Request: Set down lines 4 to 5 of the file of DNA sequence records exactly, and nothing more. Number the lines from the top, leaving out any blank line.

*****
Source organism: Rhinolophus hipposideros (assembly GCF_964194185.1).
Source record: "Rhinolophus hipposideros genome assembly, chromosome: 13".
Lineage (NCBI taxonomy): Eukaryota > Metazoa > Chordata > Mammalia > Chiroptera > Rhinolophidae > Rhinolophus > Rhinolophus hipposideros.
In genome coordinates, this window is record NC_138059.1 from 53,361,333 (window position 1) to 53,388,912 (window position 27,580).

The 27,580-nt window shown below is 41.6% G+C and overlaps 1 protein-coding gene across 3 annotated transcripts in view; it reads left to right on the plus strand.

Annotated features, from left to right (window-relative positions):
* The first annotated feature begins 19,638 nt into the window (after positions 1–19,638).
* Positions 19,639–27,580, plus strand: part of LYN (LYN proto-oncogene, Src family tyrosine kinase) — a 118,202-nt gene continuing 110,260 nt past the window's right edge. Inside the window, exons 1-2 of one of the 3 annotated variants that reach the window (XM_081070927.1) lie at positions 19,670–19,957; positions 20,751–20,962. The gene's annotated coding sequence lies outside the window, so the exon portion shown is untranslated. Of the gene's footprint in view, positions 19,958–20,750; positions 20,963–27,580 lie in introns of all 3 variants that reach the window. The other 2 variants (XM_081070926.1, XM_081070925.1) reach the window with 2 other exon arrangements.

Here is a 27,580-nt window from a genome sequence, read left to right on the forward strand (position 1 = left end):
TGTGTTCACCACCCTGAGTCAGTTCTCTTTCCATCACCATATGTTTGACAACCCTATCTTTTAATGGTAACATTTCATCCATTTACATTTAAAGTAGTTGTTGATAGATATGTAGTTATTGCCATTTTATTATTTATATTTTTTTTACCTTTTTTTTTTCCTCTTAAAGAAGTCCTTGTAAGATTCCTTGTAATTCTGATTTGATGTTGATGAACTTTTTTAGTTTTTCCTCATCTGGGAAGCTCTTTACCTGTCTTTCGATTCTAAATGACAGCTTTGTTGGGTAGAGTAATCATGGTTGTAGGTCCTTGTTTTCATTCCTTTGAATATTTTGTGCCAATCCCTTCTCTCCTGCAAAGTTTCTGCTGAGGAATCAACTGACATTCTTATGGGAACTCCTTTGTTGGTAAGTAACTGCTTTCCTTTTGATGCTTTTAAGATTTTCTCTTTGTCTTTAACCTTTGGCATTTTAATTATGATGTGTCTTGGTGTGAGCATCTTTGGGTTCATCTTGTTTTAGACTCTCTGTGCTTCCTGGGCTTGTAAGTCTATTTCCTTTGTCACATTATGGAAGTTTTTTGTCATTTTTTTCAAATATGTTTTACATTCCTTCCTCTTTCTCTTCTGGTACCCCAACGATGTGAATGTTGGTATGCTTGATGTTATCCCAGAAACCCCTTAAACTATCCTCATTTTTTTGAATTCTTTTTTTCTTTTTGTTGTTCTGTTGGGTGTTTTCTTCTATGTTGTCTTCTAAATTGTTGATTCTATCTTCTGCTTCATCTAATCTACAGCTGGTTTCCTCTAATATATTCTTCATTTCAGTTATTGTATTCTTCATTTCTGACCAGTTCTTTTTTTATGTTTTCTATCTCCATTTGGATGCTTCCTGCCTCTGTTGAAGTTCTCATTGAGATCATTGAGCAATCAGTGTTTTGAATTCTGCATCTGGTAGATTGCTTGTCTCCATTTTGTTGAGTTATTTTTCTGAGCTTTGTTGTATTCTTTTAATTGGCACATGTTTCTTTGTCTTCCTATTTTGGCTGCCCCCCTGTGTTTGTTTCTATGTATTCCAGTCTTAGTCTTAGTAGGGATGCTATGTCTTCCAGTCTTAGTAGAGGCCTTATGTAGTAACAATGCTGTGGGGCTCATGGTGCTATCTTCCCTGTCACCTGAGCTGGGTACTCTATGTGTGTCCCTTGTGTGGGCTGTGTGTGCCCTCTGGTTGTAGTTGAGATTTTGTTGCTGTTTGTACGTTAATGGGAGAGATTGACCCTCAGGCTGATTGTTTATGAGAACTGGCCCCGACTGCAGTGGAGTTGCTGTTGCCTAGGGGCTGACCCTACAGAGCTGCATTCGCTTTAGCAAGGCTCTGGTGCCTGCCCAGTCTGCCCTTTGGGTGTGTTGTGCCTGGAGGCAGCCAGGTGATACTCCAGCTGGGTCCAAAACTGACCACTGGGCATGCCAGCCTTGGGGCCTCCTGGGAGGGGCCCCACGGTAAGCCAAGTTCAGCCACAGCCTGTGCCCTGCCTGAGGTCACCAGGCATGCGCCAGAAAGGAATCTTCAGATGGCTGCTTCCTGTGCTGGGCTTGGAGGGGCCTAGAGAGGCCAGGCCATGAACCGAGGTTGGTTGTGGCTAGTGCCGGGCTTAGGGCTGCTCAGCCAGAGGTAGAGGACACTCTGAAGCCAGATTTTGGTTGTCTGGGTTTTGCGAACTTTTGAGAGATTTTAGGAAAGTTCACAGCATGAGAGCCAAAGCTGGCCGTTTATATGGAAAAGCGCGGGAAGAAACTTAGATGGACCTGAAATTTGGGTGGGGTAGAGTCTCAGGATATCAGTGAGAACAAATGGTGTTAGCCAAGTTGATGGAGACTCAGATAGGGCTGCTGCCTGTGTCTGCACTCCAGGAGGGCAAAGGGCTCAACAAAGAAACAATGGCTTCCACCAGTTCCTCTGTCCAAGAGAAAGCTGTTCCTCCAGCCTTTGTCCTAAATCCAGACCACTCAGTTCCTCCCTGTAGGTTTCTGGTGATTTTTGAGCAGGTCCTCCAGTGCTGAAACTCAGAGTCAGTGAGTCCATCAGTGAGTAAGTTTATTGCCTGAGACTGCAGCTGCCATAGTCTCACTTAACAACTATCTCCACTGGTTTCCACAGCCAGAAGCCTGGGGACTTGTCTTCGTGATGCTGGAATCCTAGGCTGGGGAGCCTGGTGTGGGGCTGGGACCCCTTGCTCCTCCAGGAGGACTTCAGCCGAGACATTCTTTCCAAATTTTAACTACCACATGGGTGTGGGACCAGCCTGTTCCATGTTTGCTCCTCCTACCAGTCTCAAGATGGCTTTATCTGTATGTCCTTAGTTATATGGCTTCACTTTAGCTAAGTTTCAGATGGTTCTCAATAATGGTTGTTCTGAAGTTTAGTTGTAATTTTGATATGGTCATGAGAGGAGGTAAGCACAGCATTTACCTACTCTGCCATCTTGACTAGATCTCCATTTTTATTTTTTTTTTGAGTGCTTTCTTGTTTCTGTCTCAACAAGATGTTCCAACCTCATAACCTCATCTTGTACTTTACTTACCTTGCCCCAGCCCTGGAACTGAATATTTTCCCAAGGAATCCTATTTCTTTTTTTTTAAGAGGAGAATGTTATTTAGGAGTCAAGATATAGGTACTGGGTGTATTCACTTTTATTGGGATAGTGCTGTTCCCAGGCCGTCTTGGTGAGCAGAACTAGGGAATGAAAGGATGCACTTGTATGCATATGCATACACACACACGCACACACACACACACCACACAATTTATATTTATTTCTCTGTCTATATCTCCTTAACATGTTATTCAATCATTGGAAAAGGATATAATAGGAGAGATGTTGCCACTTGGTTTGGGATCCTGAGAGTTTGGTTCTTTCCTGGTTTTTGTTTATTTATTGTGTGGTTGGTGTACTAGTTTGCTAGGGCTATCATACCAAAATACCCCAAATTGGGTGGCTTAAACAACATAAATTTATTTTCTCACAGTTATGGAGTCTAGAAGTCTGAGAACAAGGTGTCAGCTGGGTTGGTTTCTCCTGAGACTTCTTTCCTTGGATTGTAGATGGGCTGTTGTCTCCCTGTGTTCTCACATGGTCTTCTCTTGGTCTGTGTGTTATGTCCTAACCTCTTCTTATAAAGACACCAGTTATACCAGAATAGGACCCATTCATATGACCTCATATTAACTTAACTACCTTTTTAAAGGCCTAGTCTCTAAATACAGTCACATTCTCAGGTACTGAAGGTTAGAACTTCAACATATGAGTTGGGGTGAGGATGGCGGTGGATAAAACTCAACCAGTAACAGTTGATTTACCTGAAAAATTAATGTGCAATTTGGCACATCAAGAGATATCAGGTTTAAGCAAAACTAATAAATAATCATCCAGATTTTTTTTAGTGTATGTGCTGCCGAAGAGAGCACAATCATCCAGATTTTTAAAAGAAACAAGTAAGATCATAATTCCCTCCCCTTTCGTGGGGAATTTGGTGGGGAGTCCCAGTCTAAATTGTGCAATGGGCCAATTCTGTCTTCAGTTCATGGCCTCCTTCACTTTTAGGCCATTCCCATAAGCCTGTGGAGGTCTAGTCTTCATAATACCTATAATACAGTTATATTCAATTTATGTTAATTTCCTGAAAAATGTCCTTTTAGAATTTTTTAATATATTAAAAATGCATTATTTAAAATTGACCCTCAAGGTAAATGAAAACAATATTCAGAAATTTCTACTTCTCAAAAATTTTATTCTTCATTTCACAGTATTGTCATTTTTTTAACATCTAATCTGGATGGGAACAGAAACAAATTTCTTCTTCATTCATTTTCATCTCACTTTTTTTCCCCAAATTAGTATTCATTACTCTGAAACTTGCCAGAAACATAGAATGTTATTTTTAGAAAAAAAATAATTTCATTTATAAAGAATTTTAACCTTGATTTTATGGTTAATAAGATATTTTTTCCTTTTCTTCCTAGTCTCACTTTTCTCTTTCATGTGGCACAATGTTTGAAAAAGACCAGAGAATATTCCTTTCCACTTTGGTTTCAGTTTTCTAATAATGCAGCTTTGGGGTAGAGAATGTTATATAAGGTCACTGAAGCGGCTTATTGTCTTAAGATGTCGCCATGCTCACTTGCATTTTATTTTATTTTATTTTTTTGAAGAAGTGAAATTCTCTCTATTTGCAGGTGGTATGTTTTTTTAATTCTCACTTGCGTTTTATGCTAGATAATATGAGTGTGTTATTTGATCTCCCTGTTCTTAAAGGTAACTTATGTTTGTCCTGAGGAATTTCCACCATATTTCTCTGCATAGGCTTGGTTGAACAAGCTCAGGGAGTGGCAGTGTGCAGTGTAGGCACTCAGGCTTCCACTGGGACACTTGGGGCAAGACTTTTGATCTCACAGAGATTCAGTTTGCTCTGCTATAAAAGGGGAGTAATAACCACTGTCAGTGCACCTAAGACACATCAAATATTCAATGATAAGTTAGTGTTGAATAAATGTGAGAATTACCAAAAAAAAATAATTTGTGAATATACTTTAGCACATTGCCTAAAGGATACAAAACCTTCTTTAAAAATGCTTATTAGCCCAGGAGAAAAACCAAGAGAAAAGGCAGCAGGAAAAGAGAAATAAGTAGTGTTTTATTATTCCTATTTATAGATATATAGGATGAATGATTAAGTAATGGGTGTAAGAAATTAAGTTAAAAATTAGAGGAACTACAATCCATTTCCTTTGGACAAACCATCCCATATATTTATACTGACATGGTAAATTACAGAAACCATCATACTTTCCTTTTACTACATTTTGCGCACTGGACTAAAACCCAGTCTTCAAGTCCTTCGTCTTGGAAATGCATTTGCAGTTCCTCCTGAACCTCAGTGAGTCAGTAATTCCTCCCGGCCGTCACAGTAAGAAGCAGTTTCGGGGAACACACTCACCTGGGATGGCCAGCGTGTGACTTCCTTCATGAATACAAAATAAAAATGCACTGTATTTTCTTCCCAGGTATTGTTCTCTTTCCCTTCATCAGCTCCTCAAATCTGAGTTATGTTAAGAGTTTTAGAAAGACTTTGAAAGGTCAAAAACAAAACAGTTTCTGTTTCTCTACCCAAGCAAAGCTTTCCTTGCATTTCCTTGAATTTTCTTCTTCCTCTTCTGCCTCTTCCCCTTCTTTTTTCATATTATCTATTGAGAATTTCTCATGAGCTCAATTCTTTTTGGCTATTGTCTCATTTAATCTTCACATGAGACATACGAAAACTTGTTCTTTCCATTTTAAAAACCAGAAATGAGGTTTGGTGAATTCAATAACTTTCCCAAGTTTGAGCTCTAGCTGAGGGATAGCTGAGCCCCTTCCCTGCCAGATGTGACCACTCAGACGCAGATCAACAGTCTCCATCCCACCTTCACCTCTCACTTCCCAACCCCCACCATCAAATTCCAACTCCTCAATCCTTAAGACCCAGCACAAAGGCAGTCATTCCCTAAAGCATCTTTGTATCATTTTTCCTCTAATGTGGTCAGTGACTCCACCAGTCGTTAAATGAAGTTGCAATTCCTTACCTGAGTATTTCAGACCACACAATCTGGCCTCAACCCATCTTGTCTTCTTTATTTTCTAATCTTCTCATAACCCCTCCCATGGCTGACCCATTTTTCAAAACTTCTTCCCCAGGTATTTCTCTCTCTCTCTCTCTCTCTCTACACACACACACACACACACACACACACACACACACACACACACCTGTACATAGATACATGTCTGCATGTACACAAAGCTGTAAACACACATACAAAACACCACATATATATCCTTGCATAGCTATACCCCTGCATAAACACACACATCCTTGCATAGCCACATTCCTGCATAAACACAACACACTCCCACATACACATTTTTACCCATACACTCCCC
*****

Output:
In genome coordinates, this window is record NC_138059.1 from 53,361,333 (window position 1) to 53,388,912 (window position 27,580).

The 27,580-nt window shown below is 41.6% G+C and overlaps 1 protein-coding gene across 3 annotated transcripts in view; it reads left to right on the plus strand.